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Author Interview with Jenny Macpherson: Stoats, Weasels, Martens & Polecats 

Jo Graeser
Jo Graeser

Stoats, Weasels, Martens and Polecats book cover showing an orange, white and purple lino print of a two stoats on a rock within ferns.The latest volume in the New Naturalist series, Stoats, Weasels, Martens & Polecats focuses on the four species of ‘small mustelids’ – highly specialised predators and ubiquitous assassins, some of which were once hunted to near-extinction. This delightfully rich text details their physiology, distribution, daily lives, significance in UK history and folklore, while also intertwining the authors own experiences working at the forefront of mustelid conservation across England and Wales.

Jenny MacPherson portrait, wearing a yellow knitted hat and a thick winter coat with the hood up.

Jenny MacPherson managed the Pine Marten Reintroduction Project for many years before taking over as the Principle Scientist at The Vincent Wildlife Trust. She has a longstanding background in zoology and research, holds an MSc in Conservation at the University College London and a PhD from Royal Holloway.

Jenny recently took the time out of her busy schedule to talk to us about the book, including how she first became interested in mustelids, how she thinks these animals will fare in relation to the current climate and environmental challenges and more.

Can you tell us a little about your background and what first interested you in mustelids? 

I studied zoology at university as a mature student, having worked as a theatre costume assistant in London when I left school. Actually, my first experience of mustelids was the rather unflattering portrayal of the Stoats and Weasels in the National Theatre production of The Wind in the Willows that I worked on, back in 1990! – I was responsible for getting Otter into his costume, a 1920s style knitted bathing suit. Then, as an undergraduate at Royal Holloway University, I planned my dissertation project on Pine Martens, having been captivated by them on holidays in Scotland, where it was such a rare treat to see them. Since then, mustelids, and especially Pine Martens, have been a major interest of mine.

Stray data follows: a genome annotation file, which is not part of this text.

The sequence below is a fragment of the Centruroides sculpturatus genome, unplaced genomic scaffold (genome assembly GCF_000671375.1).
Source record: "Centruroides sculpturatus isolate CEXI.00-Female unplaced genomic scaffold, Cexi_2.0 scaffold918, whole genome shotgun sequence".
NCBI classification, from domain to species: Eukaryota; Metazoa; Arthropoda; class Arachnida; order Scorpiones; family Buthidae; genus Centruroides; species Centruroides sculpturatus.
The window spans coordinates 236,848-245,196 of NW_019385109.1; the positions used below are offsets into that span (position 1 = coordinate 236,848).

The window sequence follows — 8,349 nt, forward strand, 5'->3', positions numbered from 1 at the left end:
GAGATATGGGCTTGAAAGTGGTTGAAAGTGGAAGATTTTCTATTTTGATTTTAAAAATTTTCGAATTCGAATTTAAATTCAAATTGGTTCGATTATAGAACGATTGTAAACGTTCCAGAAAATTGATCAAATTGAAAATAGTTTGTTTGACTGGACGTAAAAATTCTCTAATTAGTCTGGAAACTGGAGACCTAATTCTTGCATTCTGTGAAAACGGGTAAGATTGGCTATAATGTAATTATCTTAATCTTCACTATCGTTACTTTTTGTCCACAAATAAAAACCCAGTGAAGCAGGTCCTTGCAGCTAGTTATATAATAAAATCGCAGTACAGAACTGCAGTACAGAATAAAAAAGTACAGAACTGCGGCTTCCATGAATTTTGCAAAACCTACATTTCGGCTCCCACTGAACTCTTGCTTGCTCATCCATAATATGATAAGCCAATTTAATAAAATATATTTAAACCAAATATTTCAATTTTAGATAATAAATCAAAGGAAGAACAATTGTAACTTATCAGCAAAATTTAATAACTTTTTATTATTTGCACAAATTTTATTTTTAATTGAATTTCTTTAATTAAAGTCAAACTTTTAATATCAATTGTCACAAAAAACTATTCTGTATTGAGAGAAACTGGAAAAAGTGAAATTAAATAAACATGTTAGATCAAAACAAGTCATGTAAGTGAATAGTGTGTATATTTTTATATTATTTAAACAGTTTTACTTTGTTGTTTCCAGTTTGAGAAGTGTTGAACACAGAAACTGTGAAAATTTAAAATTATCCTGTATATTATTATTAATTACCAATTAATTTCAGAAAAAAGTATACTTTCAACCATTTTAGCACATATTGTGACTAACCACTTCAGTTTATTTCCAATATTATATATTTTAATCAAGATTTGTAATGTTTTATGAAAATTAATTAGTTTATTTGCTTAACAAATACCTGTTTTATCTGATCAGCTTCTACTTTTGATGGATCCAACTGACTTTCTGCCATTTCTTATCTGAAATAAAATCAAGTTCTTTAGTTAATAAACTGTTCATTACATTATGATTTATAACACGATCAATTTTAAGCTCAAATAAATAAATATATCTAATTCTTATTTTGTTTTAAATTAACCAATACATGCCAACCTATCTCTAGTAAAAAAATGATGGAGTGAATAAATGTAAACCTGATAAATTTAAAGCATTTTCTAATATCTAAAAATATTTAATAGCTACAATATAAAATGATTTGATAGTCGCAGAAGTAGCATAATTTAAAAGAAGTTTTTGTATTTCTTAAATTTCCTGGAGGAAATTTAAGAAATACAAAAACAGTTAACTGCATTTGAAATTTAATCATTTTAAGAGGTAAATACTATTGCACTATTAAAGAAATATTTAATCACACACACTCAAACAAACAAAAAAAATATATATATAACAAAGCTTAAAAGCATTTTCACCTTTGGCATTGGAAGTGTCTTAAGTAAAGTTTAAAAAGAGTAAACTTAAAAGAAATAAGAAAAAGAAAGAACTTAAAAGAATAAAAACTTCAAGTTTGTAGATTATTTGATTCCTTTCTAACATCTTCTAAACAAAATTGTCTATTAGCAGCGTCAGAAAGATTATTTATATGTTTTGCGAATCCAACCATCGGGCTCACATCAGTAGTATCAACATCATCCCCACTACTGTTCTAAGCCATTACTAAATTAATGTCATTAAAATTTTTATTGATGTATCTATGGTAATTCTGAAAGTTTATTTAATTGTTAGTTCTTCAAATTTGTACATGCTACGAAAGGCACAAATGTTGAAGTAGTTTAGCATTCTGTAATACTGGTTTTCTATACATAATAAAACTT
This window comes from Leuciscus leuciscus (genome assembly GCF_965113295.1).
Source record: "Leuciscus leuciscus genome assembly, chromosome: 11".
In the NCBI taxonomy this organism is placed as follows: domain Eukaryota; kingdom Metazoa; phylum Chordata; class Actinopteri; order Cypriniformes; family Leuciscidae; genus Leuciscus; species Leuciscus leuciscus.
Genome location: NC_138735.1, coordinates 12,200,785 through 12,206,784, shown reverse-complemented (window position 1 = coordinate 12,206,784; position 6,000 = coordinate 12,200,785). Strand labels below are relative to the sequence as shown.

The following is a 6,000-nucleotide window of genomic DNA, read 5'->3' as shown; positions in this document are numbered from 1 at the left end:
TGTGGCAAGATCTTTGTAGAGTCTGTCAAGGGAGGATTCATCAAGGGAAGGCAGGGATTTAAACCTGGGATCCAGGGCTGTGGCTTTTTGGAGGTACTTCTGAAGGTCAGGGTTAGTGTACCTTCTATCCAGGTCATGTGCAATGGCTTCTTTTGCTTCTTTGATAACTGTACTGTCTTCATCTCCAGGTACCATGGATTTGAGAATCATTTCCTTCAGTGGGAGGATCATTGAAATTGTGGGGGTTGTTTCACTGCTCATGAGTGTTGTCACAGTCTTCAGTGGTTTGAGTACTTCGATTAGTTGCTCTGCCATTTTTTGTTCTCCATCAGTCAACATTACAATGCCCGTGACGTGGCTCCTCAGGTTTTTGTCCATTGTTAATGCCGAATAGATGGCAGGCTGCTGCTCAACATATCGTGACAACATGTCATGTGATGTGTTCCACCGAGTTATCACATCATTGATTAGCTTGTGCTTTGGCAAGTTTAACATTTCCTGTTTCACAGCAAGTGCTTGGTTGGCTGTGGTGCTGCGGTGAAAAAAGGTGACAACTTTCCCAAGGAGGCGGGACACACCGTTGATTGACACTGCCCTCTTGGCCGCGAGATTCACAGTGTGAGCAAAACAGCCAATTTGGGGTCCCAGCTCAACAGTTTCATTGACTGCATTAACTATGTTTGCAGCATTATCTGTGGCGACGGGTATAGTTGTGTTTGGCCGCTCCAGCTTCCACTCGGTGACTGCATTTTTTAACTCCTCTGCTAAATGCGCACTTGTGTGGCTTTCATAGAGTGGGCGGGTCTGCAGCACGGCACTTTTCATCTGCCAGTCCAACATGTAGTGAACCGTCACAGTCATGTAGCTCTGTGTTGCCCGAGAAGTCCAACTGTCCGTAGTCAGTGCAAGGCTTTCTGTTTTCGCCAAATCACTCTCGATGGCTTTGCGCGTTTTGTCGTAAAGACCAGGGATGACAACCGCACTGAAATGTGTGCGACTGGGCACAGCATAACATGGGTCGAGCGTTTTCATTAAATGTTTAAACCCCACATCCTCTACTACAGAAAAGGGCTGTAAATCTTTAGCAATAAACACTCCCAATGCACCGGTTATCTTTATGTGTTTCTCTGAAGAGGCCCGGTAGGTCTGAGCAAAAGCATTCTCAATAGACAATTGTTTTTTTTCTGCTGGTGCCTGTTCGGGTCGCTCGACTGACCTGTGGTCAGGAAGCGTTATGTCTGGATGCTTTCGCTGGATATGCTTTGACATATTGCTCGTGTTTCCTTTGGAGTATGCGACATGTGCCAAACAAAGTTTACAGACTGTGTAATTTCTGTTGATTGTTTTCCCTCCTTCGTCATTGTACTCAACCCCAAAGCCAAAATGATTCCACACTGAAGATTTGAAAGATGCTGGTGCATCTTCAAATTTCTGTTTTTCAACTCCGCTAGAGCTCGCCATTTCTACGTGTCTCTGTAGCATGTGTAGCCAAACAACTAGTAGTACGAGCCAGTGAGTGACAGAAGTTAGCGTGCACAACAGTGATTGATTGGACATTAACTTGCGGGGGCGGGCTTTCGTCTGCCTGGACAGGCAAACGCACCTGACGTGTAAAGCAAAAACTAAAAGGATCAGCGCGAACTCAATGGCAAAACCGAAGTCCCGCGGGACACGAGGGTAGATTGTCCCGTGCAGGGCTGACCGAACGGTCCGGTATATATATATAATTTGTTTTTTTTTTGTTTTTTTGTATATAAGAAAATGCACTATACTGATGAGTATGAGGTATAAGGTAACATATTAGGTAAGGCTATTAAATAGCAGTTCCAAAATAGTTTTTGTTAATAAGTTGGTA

Stoat stood on a log.
Stoat by Andy Morffew, via flickr.

What are the challenges of studying this group?  

It is very difficult to study elusive, nocturnal animals that live at low density and are patchily distributed. It certainly tests our ingenuity. Thankfully some of the rapid advances in technology are helping, as I describe in the book. 

How do you think small mustelids in the UK will fare in the face of climate and environmental change? 

It is difficult to predict and it will likely vary between species. Pine Martens might ultimately benefit from increases in afforestation for carbon storage, but in the meantime existing forests are coming under multiple pressures from recreation, timber harvesting and emerging plant diseases. The impacts of environmental change on prey populations shouldn’t be underestimated either. Some long-term studies have already shown declines in the abundance and diversity of small mammal communities linked to climate change, which is of concern for all of our native carnivores. 

Weasel stood with its front paws on a rock in some long grass.
Weasel by Alan Shearman, via flickr.

Historical opinions held by some across the UK favour culling of mustelids. For instance, Pine Martens in Scotland are at risk of predator-control trapping due to a perceived risk to livestock and game birds. What can we do to challenge these long-held, traditional ways of thinking in relation to UK predators? 

We need to raise greater awareness of natural processes, including predation. Predators have a number of important functions and play a key role in supporting our ecosystems. In Britain, these have been out of balance for centuries as a result of human intervention and we have become used to ‘controlling’ any animals that cause us an inconvenience, rather than working together to find practicable ways of living alongside predators. 

Pine Marten stood on a broken Silver Birch log.
Pine Marten by Caroline Legg, via flickr.

Citizen science projects are a great way for people outside of the field to get involved with conservation research. Are there any resources where the public can submit sightings? And how can citizen science benefit the conservation of this group? 

Citizen scientists and volunteers are crucial to conservation research and we have a long history of their involvement in Britain. Vincent Wildlife Trust collect sightings and other records of Pine Martens and are currently also carrying out a two-year national survey of Polecats. More information can be found on the website at The collective effort of citizen scientists makes it possible to gather huge amounts of information over large areas and time frames, which helps to focus conservation efforts where they are most needed for these species. 

Are you working on any other projects you would like to share with us? Can we expect more books from you in the future? 

I am currently working on a number of projects in my role at Vincent Wildlife Trust, including a feasibility study for reintroducing European Mink to the southern Carpathians in Romania, and I have just started writing another book. 

Stoats, Weasels, Martens and Polecats book cover showing an orange, white and purple lino print of a two stoats on a rock within ferns.

Stoats, Weasels, Martens & Polecats is available to pre-order from our online bookstore.